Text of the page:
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Spokane, Washington  Est. May 19, 1883
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Oregon man floats 193 miles


Balloons suspend Kent Couch in a lawn chair as he floats  near Bend, Ore., on Saturday.  He carried a global positioning system device, a two-way radio, a digital camcorder and a cell phone. Associated Press
 (Associated Press / The Spokesman-Review)
Balloons suspend Kent Couch in a lawn chair as he floats near Bend, Ore., on Saturday. He carried a global positioning system device, a two-way radio, a digital camcorder and a cell phone. Associated Press (Associated Press / The Spokesman-Review)
Associated Press The Spokesman-Review

BEND, Ore. – Last weekend, Bend gas station owner Kent Couch settled down in his lawn chair with some drinks and snacks – and a parachute.

Attached to the lawn chair were 105 balloons of various colors, each 4 feet around. Bundled together, the balloons rise three stories high.

Couch carried a global positioning system device, a two-way radio, a digital camcorder and a cell phone. He also had instruments to measure his altitude and speed and about four plastic bags holding five gallons of water each to act as a ballast – he could turn a spigot, release water and rise.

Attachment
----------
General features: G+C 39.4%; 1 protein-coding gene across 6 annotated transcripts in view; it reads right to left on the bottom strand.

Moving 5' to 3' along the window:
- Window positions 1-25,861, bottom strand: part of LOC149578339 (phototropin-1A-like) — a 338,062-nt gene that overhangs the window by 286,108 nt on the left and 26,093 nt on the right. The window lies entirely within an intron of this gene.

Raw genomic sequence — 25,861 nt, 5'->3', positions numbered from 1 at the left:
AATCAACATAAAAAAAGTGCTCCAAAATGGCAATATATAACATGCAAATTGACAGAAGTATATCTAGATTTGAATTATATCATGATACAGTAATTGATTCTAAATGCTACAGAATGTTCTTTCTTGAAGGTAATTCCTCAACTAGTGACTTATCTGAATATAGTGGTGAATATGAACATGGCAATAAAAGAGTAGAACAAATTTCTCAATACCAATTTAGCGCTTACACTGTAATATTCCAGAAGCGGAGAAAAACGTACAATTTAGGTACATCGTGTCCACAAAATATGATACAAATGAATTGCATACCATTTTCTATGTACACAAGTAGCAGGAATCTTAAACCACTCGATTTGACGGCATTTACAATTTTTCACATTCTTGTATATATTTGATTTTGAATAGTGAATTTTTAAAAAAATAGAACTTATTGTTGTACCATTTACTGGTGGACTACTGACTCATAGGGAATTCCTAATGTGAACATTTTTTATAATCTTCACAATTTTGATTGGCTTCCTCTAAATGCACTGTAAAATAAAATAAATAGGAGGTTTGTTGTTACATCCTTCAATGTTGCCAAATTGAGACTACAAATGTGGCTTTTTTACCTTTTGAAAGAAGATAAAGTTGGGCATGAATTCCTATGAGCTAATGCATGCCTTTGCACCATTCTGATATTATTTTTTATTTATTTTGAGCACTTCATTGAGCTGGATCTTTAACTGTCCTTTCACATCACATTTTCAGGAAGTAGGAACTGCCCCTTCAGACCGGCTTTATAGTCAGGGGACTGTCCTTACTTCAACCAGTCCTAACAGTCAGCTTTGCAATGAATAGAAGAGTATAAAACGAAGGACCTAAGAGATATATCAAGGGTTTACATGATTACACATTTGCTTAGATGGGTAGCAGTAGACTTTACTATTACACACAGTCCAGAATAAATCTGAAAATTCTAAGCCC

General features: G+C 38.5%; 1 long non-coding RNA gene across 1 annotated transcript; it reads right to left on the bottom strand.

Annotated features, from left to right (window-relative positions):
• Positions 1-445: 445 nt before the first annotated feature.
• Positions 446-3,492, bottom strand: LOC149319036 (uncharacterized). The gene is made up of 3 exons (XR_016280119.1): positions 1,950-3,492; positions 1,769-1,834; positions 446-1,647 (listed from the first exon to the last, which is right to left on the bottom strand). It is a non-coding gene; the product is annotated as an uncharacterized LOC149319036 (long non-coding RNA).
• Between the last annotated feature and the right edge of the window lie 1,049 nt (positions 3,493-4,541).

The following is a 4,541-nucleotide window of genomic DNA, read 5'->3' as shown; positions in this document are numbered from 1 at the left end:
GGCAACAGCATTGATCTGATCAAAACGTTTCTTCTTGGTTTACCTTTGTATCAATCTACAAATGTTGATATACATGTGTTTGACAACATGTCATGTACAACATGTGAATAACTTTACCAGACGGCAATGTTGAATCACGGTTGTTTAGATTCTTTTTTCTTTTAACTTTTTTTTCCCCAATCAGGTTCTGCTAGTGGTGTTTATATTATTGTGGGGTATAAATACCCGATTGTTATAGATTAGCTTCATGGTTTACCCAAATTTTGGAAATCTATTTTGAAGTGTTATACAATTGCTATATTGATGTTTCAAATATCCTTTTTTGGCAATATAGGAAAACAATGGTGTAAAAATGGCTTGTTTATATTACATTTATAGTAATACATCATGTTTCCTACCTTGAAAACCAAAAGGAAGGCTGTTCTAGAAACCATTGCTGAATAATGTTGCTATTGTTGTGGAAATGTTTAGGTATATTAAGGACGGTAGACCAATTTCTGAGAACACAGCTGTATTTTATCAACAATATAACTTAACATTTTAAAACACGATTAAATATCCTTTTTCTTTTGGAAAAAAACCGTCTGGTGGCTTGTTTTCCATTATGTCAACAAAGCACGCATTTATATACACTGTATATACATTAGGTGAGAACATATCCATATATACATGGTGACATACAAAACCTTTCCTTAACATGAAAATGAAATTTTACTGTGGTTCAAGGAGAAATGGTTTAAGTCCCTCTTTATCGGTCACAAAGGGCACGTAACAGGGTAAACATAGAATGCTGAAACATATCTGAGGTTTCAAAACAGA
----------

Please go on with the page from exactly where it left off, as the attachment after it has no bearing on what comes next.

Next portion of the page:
Destination: Idaho.

Nearly nine hours later, Couch was short of Idaho. But he was 193 miles from home, in a farmer’s field near Union, having crossed much of Oregon at 11,000 feet and higher.

Couch, 47, is the latest American to emulate Larry Walters – who in 1982 rose three miles above Los Angeles in a lawn chair lifted by balloons.

Why would Couch try such a flight?

“”When you’re laying in the grass on a summer day, and you see the clouds, you wish you could jump on them,” he said. “This is as close as you can come to jumping on them.”

Couch took off at 6:06 a.m. Saturday after kissing his wife, Susan, goodbye and petting his Chihuahua, Isabella. “See you in Idaho!” he said.

As he made about 25 mph at altitudes of 11,000 feet to 13,000 feet, a three-car caravan filled with his friends, family and his dog followed.

Even at two miles high, Couch said, he could hear cattle lowing and children talking.

Couch stopped when he was down to a gallon of water and just eight pounds of ballast. Concerned about the rugged terrain outside La Grande, including Hells Canyon, Couch decided to come back to earth.

Whether he’ll take a third trip is up to his wife, he said.Susan Couch said she’s thinking about saying no. But she said she was willing to go along with last weekend’s trip.

“I know he’d be thinking about it more and more, it would always be on his mind. This way, at least he’s fulfilled his dream.”

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